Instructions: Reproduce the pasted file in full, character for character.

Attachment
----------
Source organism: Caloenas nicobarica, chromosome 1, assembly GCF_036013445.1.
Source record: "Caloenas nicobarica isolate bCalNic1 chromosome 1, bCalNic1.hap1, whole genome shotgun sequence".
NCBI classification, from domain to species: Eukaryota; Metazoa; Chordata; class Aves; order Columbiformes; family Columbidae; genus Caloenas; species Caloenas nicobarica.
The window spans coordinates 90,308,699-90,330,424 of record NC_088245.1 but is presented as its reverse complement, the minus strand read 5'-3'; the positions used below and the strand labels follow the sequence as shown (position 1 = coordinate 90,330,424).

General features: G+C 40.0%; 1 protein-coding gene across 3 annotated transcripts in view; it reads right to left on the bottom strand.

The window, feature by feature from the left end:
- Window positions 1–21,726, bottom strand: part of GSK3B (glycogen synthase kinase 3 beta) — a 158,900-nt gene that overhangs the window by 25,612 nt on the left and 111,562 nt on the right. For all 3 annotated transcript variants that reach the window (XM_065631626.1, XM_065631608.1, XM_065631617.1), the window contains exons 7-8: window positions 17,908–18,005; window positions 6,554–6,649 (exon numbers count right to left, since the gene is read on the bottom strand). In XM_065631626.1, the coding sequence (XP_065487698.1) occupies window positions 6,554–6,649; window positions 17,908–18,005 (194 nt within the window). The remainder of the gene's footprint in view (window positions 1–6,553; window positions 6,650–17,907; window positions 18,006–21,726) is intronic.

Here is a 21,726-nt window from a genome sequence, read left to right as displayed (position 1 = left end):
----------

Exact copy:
Source organism: Caloenas nicobarica, chromosome 1, assembly GCF_036013445.1.
Source record: "Caloenas nicobarica isolate bCalNic1 chromosome 1, bCalNic1.hap1, whole genome shotgun sequence".
NCBI classification, from domain to species: Eukaryota; Metazoa; Chordata; class Aves; order Columbiformes; family Columbidae; genus Caloenas; species Caloenas nicobarica.
The window spans coordinates 90,308,699-90,330,424 of record NC_088245.1 but is presented as its reverse complement, the minus strand read 5'-3'; the positions used below and the strand labels follow the sequence as shown (position 1 = coordinate 90,330,424).

General features: G+C 40.0%; 1 protein-coding gene across 3 annotated transcripts in view; it reads right to left on the bottom strand.

The window, feature by feature from the left end:
- Window positions 1–21,726, bottom strand: part of GSK3B (glycogen synthase kinase 3 beta) — a 158,900-nt gene that overhangs the window by 25,612 nt on the left and 111,562 nt on the right. For all 3 annotated transcript variants that reach the window (XM_065631626.1, XM_065631608.1, XM_065631617.1), the window contains exons 7-8: window positions 17,908–18,005; window positions 6,554–6,649 (exon numbers count right to left, since the gene is read on the bottom strand). In XM_065631626.1, the coding sequence (XP_065487698.1) occupies window positions 6,554–6,649; window positions 17,908–18,005 (194 nt within the window). The remainder of the gene's footprint in view (window positions 1–6,553; window positions 6,650–17,907; window positions 18,006–21,726) is intronic.

Here is a 21,726-nt window from a genome sequence, read left to right as displayed (position 1 = left end):